The Eight Mountains | Fresh Takes
Fresh takes and film reviews from new voices in film.
Abhishek, Amy, Francesco, Harry, Leo & Minnie
15 May 23
Fresh Takes is a space for the latest generation of film lovers to share their views and opinions on some of the great films we are showing at Picturehouse cinemas.
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Here's some Fresh Takes on THE EIGHT MOUNTAINS, a profoundly moving portrait of a lifelong friendship, set against a truly magnificent Italian landscape.
If you haven't seen it yet, book your tickets here.
Abhishek, 24.Abhishek is a Postgraduate student in International Development, living in Bath. He's a passionate cinephile with interest in world cinema.
Abhishek sees cinema as a visual template of moving art, compiled from the brains of a director, the lens of the cinematographer, and the soul of the screenplay writer. He observes cinema as a form of cultural exchange, and a potential political tool.
The Eight Mountains is a deeply woven friendship drama set in the bosom of the Italian Alps. I admire the film for its simplicity, natural spontaneity, and uncompromising conversations.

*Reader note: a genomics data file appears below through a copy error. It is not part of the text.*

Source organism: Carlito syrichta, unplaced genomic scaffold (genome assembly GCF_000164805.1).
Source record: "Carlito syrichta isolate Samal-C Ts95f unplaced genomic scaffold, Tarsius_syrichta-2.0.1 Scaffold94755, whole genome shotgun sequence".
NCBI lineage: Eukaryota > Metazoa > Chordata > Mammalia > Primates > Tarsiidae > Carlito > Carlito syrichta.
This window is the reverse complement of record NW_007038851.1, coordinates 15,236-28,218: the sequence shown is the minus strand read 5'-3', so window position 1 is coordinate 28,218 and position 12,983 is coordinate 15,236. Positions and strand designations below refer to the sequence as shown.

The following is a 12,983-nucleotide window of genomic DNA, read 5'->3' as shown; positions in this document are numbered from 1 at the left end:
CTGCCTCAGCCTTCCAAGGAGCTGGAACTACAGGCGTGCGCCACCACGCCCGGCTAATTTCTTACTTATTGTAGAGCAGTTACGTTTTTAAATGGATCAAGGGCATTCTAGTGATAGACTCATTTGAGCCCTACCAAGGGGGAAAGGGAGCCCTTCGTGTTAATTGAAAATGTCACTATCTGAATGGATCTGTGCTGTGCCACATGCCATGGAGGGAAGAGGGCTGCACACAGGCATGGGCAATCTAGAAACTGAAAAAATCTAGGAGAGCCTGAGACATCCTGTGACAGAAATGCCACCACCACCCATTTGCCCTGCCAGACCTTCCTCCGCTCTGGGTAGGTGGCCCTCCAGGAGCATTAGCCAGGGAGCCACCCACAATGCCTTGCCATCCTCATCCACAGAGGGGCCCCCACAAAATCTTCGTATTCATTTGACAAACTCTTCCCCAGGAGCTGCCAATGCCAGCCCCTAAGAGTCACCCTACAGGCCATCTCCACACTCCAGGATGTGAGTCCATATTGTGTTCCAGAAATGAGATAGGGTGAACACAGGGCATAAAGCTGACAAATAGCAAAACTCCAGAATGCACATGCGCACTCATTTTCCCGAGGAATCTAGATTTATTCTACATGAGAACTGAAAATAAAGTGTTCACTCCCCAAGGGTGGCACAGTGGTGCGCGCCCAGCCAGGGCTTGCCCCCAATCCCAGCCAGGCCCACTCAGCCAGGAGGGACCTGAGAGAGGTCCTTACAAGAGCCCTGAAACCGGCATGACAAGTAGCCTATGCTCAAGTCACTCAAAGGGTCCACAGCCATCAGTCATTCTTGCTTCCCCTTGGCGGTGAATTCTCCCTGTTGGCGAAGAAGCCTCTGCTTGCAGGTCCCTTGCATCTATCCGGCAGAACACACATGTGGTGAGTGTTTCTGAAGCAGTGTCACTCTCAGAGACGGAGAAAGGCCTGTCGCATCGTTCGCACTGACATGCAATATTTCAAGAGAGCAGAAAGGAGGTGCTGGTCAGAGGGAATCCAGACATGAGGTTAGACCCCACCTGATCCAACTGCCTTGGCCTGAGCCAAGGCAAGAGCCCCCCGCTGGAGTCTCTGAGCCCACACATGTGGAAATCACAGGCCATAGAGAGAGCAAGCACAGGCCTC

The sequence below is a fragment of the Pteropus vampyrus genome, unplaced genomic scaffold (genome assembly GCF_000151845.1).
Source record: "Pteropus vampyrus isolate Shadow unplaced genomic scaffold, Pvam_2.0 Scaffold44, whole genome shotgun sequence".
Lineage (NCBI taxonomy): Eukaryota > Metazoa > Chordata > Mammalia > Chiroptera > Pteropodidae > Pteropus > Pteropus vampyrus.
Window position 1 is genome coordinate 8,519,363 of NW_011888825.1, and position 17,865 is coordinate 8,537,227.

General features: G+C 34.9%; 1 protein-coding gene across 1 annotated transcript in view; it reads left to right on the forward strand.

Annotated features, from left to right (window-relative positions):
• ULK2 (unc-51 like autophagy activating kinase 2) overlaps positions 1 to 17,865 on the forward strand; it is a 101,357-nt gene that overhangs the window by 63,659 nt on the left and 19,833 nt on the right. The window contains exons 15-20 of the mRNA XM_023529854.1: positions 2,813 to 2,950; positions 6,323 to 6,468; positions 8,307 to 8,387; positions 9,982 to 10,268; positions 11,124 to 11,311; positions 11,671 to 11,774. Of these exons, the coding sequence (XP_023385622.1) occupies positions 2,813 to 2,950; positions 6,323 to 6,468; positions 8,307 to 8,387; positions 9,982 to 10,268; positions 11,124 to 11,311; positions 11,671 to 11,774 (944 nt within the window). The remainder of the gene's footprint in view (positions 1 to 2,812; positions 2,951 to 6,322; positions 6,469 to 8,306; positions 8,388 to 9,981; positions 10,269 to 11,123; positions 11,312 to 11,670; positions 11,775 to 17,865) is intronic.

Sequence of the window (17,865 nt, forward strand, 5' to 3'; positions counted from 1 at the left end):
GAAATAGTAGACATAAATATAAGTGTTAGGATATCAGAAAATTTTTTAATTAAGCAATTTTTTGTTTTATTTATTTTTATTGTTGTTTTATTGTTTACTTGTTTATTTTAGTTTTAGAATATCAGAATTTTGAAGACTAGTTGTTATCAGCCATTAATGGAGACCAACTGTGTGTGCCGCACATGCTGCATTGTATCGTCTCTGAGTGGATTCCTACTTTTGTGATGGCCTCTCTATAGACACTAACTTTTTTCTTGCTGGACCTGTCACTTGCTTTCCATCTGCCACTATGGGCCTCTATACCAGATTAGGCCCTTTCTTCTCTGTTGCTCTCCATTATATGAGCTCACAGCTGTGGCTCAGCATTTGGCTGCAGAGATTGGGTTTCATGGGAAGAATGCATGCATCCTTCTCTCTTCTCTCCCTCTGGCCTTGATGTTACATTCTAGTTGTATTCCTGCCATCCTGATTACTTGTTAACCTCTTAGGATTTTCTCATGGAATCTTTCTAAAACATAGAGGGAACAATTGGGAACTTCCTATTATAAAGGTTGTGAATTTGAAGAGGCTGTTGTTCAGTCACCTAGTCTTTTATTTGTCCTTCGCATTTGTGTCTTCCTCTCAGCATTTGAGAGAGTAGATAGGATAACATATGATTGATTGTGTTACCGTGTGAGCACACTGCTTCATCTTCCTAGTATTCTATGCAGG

The filmmaking is quite unique and immersive, taking us closer to the experience of our mountaineer protagonists – their joys and togetherness, the stubborn distance in their feelings, and their struggles with life.
Filmmakers Felix van Groeningen and Charlotte Vandermeersch show a remarkable ability to put human relationships under a microscope with delicacy and intimacy. The screenwriting creates a philosophical song through its narratives, posing questions of existential self-reflection in modern life.
It's a passionate film; humanistic at heart, bringing justice to each of its contexts. As it weaves its magic, I am sure viewers will experience its ability to shape us and change our worldviews.
The Eight Mountains will remain close to my heart, and must be cherished for its ability to echo and connect with us – to carry us along in its search for meaning.
Amy Saunders, 16Amy is a student from London who is passionate about filmmaking and cinematography.
Whether perceived as a tender Bildungsroman or a sobering tragedy, The Eight Mountains' raw portrayal of complex families, unpredictable friendships, love and the desire for self-actualisation is highly relatable.